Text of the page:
Shelter in Mild Climates

Discussion in 'Coop & Run - Design, Construction, & Maintenance' started by msviolaceous, May 1, 2011.

  1. msviolaceous

    msviolaceous Out Of The Brooder

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    Apr 16, 2011
    I live in Hampton Roads, Virginia. The climate here is more similar to coastal North Carolina than the rest of Virginia, and I'm occasionally reminded of my childhood partially spent in South Florida, even. The past two winters were epic, worst in twenty years severe. Normally we'll get a hard frost in November and they'll stop by March, with plenty of mild days and an average low right around the freezing point throughout the winter. Every now and then enough snow will fall that it actually sticks for an hour or so.

    I have an old storage shed that we're rehabbing into a coop. It has two sections, and right now the plan is to turn the narrow one into the chicken side and leave the other side for somedaygoats. The narrow side is maybe three feet wide and eight feet deep, with siding and plywood walls and a (planned) corrugated plastic roof. It's also raised up off the ground a bit. The front is open, no door or provision for one. How necessary is a door in that kind of winter? If they can get out of the wind and roost, and it never really gets THAT cold (and if it was calling for epic winter I could move them, I have options) will they be okay through winter? If I can make do without a door, I want to attach a six foot high dog kennel fence directly to the front of the building and cover the gaps with some sturdy welded wire fencing or some such, plus more across the top to protect from hawks. I'd like them to go in and out of the coop freely, and I would have access the same way they did. Adding a door to this and not having gaps would take some engineering.

    Any thoughts? If it matters, the chicken breeds in question are Buff Orpington, Leghorn, Wyandotte, Cinnamon Queen and possibly some Silkies to come.
     
  2. peeplessinNC

    peeplessinNC Chillin' With My Peeps

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    I'm in North Carolina, Burlington, pretty much the center of the state. With your climate you could certainly leave the front open to the weather, but you probably will want to cover the opening with the dog kennel wire for chicken safety from any predators. And, you should probably add small (1/4 to 1/2-inch) wire a couple of feet from the bottom with an apron of wire in front of the open area to prevent rats, snakes, raccoons, etc. from getting in to your chickens. Is it possible to cut a pop door (small chicken sized door) on another side for them to go out into their run? This pop door also needs to be secure and hard for raccoons to open - they are very smart, handy creatures when trying to get a free chicken dinner. You would open the pop door every morning for your chickens to get out and secure it when they go back in to roost at night.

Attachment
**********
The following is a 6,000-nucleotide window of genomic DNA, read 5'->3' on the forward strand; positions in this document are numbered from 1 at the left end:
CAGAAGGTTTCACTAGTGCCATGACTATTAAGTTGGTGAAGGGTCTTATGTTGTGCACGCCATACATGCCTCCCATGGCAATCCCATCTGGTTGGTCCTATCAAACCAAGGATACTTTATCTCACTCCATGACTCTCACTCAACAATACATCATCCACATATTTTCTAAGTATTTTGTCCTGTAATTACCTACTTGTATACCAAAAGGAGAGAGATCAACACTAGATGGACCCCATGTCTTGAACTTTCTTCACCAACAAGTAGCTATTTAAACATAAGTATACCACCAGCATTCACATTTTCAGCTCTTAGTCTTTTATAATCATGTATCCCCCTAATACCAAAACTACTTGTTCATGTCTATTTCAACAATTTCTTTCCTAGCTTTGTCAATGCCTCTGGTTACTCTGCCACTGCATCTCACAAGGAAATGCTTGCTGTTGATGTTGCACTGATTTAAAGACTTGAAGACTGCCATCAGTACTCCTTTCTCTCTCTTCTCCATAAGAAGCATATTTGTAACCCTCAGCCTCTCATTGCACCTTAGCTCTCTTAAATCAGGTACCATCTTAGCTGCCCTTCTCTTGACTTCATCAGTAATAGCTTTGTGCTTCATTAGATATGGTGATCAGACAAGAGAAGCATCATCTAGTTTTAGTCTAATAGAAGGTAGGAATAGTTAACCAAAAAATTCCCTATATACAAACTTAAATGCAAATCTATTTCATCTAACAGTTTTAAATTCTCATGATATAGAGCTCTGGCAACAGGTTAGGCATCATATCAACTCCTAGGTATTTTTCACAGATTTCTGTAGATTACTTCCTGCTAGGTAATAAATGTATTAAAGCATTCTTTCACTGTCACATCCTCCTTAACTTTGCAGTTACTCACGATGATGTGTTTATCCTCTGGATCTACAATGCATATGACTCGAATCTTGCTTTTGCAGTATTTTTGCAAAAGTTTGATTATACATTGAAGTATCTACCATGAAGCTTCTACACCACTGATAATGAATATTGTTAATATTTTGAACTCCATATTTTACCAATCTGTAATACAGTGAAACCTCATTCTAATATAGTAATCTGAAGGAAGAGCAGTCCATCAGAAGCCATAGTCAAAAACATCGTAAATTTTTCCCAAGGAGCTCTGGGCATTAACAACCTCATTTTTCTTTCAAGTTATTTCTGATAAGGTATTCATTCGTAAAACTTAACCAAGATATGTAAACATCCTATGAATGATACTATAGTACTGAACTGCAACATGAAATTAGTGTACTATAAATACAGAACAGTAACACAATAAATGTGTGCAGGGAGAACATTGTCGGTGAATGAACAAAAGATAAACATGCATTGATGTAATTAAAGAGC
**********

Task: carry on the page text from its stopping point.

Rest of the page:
This is what I have learned here. I hope others will answer your questions.
     
  3. GiddyMoon

    GiddyMoon Chillin' With My Peeps

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    Apr 14, 2011
    Tucson, AZ
    There is a book called Open Air Poultry houses written about 100 years ago. You can find the free ebook online thru google..I really suggest it. I read it in less than an hour.
     
  4. msviolaceous

    msviolaceous Out Of The Brooder

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    Apr 16, 2011
    Quote:I don't really understand. How is putting wire over the opening more secure than wiring it to a fully enclosed dog kennel? Seems like either wire is good enough for night or it isn't... and they need to be completely enclosed in wood at night.
     
  5. teach1rusl

    teach1rusl Love My Chickens

    If the dog run was fully enclosed, including strong wire as a roof/ceiling, then I think your chickens would do fine (I lived in Norfolk for several years, and found winter temps very mild) as long as the roosts were at the very back, so that drafts would not reach them. I think Peepless was talking about a wire door assuming that the dog run would be open at the top... as raccoons and other nocturnal predators would have NO problems climbing over a dog run for a midnight snack.
     
    Last edited: May 1, 2011

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